During the public comment period for items not on the agenda, resident Marco Gottardis said a lot of people have read all of the information about the parking permit program. Fraga shook her head as he spoke. Gottardis later asked her to not shake her head when residents speak and said he found is disrespectful to residents who are commenting during the public comment period.

“We still don’t like the plan,” Gottardis said. “I believe in equitable parking, I’m not a NIMBY. I believe in equitable parking throughout the city. And I don’t think any resident should have to pay for it, whether you’re in the Witherspoon-Jackson neighborhood, whether you’re in the high school district, or whether you’re on the west side.”

He said he disagreed with the task force not putting residents first. “We pay very high taxes in this town, and it’s not being respected, and what’s going to happen with this system is, there’s going to be a constant spillover of cars into other neighborhoods as you increase the density in the city,” Gottardis said. “What we really need is a long-term solution,” he said, adding that residents would like to discuss possibilities with the task force. “We have not been given that opportunity. We’ve had limited meetings. And also, you haven’t listened to us,” he said. “You just provided us with a modified plan that’s fundamentally not changed. I’m not going to get into the Robocop thing about the surveillance, but that is also oppressive…I don’t understand why you want to do this. I don’t know what the reason is, whether it’s to make money.”

Gottardis said officials should be thinking about solutions that have worked in other cities in the U.S., Canada, and Europe, where parking garages are placed outside the city and people are shuttling in. He also said other solutions should be developed.

Resident Bill Wolfe said he had some fundamental objections to the parking permit plan. “We have a parking permit system in place in our high school neighborhood, and it was highly necessary because before it was adopted, every possible place to park was taken every school day of the year. And it was apparently impossible for the high school to do anything about it and this was a good solution,” Wolfe said. ” It remains a good solution. It is also a very inexpensive solution because it relies on residents having a small decal that they only need to replace when they replace their cars. I don’t believe there is a lot of expense to the municipality with the system as it is, although it has been implied that that is the case. I just want to say that I think it works well.”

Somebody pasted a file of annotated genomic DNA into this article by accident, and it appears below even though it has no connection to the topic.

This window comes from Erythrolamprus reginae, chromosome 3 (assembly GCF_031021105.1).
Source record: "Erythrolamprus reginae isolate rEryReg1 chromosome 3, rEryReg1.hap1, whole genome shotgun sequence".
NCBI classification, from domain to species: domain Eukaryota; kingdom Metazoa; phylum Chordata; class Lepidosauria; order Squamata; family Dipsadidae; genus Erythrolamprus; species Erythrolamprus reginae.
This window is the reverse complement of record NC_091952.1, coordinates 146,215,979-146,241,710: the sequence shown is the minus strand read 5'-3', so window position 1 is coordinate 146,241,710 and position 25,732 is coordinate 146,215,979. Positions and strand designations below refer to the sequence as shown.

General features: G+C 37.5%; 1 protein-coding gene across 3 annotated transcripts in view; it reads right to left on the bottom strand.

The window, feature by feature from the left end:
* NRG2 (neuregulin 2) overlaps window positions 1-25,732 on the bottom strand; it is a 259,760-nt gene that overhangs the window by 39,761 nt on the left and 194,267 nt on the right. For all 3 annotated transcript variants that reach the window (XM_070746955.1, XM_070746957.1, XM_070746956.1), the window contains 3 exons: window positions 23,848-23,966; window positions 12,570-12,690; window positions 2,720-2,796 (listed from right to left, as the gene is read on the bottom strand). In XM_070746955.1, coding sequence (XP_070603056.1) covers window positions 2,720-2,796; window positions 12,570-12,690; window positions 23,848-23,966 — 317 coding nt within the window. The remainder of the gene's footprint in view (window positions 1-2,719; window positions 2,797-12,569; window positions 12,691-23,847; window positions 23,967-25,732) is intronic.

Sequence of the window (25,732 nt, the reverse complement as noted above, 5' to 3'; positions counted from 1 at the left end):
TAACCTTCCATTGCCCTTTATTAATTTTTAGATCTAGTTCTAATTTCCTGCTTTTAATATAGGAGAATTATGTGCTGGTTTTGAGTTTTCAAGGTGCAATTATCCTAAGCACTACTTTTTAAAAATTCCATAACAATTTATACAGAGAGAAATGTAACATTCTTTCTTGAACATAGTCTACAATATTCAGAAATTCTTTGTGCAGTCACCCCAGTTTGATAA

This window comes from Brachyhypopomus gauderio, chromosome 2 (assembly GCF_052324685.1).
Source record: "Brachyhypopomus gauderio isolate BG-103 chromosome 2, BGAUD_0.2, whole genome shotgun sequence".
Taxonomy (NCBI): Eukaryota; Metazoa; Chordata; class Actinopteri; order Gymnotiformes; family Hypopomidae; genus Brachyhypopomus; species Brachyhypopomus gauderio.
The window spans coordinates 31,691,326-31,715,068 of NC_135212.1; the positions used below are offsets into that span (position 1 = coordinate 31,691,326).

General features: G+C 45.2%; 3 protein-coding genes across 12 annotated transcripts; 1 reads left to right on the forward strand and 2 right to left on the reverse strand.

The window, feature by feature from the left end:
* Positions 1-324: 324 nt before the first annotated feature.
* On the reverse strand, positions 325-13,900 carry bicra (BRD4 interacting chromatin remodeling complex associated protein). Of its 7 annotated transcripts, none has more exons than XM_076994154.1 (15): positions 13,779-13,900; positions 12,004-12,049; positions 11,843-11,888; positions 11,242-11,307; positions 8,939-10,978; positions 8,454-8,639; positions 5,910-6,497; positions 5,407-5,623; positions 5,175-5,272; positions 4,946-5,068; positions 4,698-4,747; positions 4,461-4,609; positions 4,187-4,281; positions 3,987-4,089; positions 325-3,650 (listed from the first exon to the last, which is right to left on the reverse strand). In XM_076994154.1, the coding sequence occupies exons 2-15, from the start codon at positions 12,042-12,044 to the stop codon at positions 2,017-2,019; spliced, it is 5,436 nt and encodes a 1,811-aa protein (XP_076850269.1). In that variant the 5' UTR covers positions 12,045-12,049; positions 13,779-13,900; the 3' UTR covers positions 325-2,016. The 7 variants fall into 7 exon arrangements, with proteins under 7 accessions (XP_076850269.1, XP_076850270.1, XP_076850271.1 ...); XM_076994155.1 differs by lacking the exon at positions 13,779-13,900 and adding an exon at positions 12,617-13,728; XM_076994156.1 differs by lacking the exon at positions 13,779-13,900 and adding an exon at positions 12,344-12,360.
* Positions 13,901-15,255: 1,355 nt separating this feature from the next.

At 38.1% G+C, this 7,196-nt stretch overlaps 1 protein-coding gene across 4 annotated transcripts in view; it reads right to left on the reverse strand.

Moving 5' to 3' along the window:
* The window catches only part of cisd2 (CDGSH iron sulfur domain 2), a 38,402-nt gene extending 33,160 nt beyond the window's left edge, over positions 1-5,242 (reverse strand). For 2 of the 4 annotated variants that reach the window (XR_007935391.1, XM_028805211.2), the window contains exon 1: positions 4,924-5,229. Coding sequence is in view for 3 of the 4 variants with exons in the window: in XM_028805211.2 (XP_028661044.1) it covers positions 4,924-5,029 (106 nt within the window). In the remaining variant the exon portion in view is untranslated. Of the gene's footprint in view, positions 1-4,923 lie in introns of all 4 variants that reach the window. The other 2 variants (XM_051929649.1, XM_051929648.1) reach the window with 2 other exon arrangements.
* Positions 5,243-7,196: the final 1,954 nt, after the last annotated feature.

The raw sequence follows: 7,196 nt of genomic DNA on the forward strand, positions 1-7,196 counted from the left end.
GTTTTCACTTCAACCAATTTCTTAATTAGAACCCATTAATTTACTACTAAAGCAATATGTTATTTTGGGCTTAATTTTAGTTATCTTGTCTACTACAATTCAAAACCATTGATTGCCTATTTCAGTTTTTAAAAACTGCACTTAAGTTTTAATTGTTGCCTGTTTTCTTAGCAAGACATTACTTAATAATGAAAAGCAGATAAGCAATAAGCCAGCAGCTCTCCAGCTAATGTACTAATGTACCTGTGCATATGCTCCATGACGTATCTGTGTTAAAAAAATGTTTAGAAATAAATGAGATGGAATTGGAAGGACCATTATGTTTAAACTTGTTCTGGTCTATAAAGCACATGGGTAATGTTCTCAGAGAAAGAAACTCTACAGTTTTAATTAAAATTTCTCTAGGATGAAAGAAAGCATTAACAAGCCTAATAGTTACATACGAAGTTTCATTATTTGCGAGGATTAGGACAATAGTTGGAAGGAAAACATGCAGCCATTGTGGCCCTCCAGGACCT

Wolfe said contractors shouldn’t need permits. Currently, police don’t ticket contractors who are doing work at residences, and the system should remain simple and be kept as it is, he said.

A new resident of Boudinot Street who was previously a chief financial officer for a major aerospace company said if someone had asked him for the pre-approval of funding for a capital expenditure project that had not yet been approved, he would have sent them out of his office very quickly. He said the parking plan was backward. “I think once a plan is defined and ultimately accepted by the community, then it would make sense to fund that plan, but not until that plan has been reasonably vetted and ultimately accepted,” he said.

Former Princeton Borough Mayor Yina Moore also spoke during public comment and said the pandemic has impacted the community’s ability to have a voice in plans and deliberations. Due to the pandemic, there have been no meetings in person since March of 2020 and residents have not had enough opportunities to fully vet any proposals, she said.

Police already have a license plate reader

It came to light at the council meeting Monday night that police already have a license plate reader. The police car the plate reader was installed on crashed during a blizzard in the winter, and Mayor Mark Freda said it has not been used since then. The license plate reader was given to the police department in 2016 by the county prosecutor. It was used to look for expired registrations and suspended licenses for registered owners of vehicles, to determine whether a car had been reported stolen, or if the registered owner of a car was a wanted person, Freda said.


  1. I really wonder where some of the information stated by the Council representatives comes from. The “facts” presented seem to be opinions rather than facts. For example, there are many ways that the town can create the program so that one can get the permit immediately, and it is active immediately, without the license plate technology, if the town wants. It seems that the town is looking for reasons to use this technology. I really urge Princeton to not adopt this Big Brother technology.